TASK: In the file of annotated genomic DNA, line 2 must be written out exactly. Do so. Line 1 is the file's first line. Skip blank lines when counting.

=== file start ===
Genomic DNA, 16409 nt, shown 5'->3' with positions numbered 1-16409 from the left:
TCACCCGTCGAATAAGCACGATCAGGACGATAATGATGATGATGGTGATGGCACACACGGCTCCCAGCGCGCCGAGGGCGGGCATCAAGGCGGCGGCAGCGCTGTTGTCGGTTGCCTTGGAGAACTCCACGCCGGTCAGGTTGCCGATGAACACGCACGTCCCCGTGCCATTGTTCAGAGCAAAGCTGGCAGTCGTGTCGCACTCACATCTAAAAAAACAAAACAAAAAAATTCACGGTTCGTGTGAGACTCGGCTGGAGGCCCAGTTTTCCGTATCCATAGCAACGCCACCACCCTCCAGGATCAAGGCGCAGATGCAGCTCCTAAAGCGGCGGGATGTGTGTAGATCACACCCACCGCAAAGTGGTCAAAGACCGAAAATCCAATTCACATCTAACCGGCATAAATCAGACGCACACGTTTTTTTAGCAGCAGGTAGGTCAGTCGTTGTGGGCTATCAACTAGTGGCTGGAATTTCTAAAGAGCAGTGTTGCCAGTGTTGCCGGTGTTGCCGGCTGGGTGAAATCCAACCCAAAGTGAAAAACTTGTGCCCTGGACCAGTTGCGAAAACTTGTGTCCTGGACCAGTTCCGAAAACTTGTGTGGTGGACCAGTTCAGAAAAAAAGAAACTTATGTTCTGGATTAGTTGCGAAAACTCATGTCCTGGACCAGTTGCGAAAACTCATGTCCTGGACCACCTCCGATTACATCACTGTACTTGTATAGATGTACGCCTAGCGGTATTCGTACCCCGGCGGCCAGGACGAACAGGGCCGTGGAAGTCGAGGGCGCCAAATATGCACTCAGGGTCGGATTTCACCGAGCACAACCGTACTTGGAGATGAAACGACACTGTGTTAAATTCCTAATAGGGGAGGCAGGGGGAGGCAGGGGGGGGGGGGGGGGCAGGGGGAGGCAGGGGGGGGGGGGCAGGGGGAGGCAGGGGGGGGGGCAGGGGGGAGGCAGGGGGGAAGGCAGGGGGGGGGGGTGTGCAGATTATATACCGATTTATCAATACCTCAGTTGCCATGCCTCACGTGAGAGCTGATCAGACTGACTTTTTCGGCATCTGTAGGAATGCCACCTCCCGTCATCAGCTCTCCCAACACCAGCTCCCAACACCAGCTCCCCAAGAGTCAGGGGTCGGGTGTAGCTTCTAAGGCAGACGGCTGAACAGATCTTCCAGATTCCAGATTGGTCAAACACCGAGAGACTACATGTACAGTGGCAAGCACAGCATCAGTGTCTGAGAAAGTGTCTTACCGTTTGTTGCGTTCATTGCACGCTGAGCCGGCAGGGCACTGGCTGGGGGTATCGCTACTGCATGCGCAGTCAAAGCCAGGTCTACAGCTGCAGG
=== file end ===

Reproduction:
TCACCCGTCGAATAAGCACGATCAGGACGATAATGATGATGATGGTGATGGCACACACGGCTCCCAGCGCGCCGAGGGCGGGCATCAAGGCGGCGGCAGCGCTGTTGTCGGTTGCCTTGGAGAACTCCACGCCGGTCAGGTTGCCGATGAACACGCACGTCCCCGTGCCATTGTTCAGAGCAAAGCTGGCAGTCGTGTCGCACTCACATCTAAAAAAACAAAACAAAAAAATTCACGGTTCGTGTGAGACTCGGCTGGAGGCCCAGTTTTCCGTATCCATAGCAACGCCACCACCCTCCAGGATCAAGGCGCAGATGCAGCTCCTAAAGCGGCGGGATGTGTGTAGATCACACCCACCGCAAAGTGGTCAAAGACCGAAAATCCAATTCACATCTAACCGGCATAAATCAGACGCACACGTTTTTTTAGCAGCAGGTAGGTCAGTCGTTGTGGGCTATCAACTAGTGGCTGGAATTTCTAAAGAGCAGTGTTGCCAGTGTTGCCGGTGTTGCCGGCTGGGTGAAATCCAACCCAAAGTGAAAAACTTGTGCCCTGGACCAGTTGCGAAAACTTGTGTCCTGGACCAGTTCCGAAAACTTGTGTGGTGGACCAGTTCAGAAAAAAAGAAACTTATGTTCTGGATTAGTTGCGAAAACTCATGTCCTGGACCAGTTGCGAAAACTCATGTCCTGGACCACCTCCGATTACATCACTGTACTTGTATAGATGTACGCCTAGCGGTATTCGTACCCCGGCGGCCAGGACGAACAGGGCCGTGGAAGTCGAGGGCGCCAAATATGCACTCAGGGTCGGATTTCACCGAGCACAACCGTACTTGGAGATGAAACGACACTGTGTTAAATTCCTAATAGGGGAGGCAGGGGGAGGCAGGGGGGGGGGGGGGGGCAGGGGGAGGCAGGGGGGGGGGGGCAGGGGGAGGCAGGGGGGGGGGCAGGGGGGAGGCAGGGGGGAAGGCAGGGGGGGGGGGTGTGCAGATTATATACCGATTTATCAATACCTCAGTTGCCATGCCTCACGTGAGAGCTGATCAGACTGACTTTTTCGGCATCTGTAGGAATGCCACCTCCCGTCATCAGCTCTCCCAACACCAGCTCCCAACACCAGCTCCCCAAGAGTCAGGGGTCGGGTGTAGCTTCTAAGGCAGACGGCTGAACAGATCTTCCAGATTCCAGATTGGTCAAACACCGAGAGACTACATGTACAGTGGCAAGCACAGCATCAGTGTCTGAGAAAGTGTCTTACCGTTTGTTGCGTTCATTGCACGCTGAGCCGGCAGGGCACTGGCTGGGGGTATCGCTACTGCATGCGCAGTCAAAGCCAGGTCTACAGCTGCAGG